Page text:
Read more Symbolism is an art movement that has been reflected in painting, literature and music. It emerged in the 1870s-1880s in France, later spread to Belgium, Norway, and the Russian Empire. It reached the peak of popularity at the turn of the 19th-20th centuries. Symbolism is characterized by sadness, introspection and understatement: as if an artist came to quiet despair, but he was too shy to talk about these feelings, so he painted them.



Read more
, which is clearly seen in his 1500 Self-Portrait.
Albrecht Dürer. Self-portrait
Self-portrait
1500, 67×49 cm
Dürer worked mainly on religious subjects; he lived in Nuremberg, but the fame of him as the most skilled engraver boomed throughout Europe, especially in Italy and the Netherlands. Engravings Melancholy, Knight, Death and the Devil and Saint Jerome in His Study
A study is an exercise painting that helps the painter better understand the object he or she paints. It is simple and clear, like sample letters in a school student’s copybook. Rough and ready, not detailed, with every stroke being to the point, a study is a proven method of touching the world and making a catalogue of it. However, in art history, the status of the study is vague and open to interpretation. Despite its auxiliary role, a study is sometimes viewed as something far more significant than the finished piece. Then, within an impressive frame, it is placed on a museum wall.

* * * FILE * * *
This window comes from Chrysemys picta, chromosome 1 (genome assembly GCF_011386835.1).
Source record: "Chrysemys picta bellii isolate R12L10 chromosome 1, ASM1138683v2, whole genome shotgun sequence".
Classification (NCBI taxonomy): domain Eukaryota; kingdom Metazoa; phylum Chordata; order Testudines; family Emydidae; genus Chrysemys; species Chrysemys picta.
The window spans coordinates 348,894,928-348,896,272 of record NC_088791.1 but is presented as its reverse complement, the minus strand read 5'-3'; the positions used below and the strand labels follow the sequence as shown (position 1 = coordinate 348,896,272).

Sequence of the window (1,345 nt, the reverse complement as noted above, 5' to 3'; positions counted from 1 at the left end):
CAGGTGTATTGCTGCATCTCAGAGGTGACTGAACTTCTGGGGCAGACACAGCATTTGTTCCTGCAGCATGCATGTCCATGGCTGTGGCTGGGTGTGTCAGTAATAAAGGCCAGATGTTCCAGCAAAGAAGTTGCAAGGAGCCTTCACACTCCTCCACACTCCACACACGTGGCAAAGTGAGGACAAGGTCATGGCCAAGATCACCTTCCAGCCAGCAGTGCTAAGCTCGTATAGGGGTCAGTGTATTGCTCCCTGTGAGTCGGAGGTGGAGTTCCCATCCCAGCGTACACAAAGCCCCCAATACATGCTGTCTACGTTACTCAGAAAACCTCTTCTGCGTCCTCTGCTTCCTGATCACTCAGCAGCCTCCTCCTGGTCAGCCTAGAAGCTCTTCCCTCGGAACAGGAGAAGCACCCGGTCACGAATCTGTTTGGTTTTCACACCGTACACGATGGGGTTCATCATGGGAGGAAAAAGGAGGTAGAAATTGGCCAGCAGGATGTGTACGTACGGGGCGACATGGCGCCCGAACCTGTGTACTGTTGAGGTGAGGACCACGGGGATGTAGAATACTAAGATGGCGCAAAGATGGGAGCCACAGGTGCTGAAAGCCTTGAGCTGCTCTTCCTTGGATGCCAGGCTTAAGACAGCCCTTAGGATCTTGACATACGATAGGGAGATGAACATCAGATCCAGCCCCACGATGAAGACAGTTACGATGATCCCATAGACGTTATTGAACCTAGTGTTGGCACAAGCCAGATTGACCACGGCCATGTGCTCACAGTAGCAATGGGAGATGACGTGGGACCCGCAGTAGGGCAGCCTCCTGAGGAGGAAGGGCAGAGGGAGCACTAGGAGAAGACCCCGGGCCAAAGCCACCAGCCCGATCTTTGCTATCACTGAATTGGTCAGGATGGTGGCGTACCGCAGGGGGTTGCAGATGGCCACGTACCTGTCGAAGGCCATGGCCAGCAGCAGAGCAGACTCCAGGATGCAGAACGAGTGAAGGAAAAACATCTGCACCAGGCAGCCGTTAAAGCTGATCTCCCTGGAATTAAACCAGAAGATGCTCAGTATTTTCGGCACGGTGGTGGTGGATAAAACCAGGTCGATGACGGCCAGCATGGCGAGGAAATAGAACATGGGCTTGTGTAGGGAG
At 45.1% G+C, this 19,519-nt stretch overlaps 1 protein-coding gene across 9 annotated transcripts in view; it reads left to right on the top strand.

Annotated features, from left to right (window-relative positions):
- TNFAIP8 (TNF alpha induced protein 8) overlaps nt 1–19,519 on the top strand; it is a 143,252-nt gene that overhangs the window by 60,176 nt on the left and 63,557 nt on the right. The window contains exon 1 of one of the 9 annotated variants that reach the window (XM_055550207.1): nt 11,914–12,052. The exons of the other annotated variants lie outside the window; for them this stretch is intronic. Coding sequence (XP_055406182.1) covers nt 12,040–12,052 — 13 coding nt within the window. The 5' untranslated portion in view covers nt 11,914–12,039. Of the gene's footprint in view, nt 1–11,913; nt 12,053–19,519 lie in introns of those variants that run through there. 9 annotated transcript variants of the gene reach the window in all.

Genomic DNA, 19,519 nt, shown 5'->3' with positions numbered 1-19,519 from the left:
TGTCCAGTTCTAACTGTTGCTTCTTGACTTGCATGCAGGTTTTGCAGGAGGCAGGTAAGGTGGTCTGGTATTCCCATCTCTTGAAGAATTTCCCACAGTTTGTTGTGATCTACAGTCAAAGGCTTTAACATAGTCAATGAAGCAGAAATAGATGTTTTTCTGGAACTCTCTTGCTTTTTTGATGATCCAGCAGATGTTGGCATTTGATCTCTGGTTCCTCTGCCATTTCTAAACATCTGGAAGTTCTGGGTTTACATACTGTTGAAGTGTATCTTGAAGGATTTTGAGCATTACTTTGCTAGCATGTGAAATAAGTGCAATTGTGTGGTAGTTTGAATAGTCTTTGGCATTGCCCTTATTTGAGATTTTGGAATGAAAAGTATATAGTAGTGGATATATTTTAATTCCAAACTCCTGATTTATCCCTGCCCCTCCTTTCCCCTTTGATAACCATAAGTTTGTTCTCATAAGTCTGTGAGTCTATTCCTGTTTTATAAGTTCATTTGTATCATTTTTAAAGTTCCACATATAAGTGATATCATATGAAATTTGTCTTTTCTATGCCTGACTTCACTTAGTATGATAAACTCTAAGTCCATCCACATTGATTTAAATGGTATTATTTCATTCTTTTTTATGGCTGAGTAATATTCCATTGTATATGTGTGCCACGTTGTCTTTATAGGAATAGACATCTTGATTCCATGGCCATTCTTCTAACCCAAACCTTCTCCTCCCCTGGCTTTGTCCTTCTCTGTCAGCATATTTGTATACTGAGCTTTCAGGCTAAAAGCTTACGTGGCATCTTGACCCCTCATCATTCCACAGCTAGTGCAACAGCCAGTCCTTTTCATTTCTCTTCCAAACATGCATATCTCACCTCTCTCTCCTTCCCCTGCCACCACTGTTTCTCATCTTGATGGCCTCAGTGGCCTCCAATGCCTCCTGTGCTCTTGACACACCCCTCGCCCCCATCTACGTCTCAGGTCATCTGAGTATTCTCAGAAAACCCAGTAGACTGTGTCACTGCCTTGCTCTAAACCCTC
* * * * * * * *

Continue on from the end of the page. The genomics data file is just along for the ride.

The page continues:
So, when does a study remain a mere drill, and when can we call it an artwork in its own right, full of life and having artistic value? Read more
are the pinnacle of Dürer the draftsman.

Lucas Cranach the Elder

In his works, the German artist Lucas Cranach the Elder addressed to a variety of subjects, bizarrely combining both ancient traditions and the Gothic interpretation of the human body and landscape
The development of the genre from antiquity to the present day: how did religion and the invention of oil painting contribute to the development of the genre in Europe, and why was the Hudson River so important? Read more
. The founder of the Danube School, Cranach became famous for the harmonious combination of landscape and human figure.
The artist lived in Austria and the Netherlands, was a supporter of the Reformation and often painted portraits of his friend Martin Luther.